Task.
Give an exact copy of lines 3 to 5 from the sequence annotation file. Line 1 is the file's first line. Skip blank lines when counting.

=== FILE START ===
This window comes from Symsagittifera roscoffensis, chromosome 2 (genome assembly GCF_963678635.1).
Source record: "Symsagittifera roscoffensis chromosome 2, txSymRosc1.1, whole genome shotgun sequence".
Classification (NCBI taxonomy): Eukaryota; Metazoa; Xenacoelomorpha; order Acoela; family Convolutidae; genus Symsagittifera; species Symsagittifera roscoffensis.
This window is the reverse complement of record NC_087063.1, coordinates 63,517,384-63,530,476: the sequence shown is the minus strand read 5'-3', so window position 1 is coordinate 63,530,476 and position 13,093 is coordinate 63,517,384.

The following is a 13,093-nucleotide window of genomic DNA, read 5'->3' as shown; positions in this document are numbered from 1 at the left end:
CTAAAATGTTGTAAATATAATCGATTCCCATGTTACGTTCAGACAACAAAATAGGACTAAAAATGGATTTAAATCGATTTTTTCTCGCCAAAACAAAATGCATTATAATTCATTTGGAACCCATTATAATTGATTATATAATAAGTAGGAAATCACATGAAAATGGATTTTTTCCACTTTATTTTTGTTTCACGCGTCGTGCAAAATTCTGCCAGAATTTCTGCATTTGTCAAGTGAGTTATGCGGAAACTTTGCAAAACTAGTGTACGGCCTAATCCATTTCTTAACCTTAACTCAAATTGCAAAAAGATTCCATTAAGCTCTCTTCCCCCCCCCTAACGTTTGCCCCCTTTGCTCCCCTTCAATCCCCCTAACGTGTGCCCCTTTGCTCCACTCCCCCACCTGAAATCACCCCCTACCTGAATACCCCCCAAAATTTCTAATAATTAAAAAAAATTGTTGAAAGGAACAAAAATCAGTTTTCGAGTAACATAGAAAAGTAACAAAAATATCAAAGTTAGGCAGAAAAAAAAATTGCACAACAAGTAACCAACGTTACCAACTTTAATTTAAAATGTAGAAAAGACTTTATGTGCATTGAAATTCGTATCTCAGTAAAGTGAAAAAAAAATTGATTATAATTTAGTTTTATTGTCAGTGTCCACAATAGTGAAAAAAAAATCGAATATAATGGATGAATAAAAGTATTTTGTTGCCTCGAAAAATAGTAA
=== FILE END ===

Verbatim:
Classification (NCBI taxonomy): Eukaryota; Metazoa; Xenacoelomorpha; order Acoela; family Convolutidae; genus Symsagittifera; species Symsagittifera roscoffensis.
This window is the reverse complement of record NC_087063.1, coordinates 63,517,384-63,530,476: the sequence shown is the minus strand read 5'-3', so window position 1 is coordinate 63,530,476 and position 13,093 is coordinate 63,517,384.

The following is a 13,093-nucleotide window of genomic DNA, read 5'->3' as shown; positions in this document are numbered from 1 at the left end: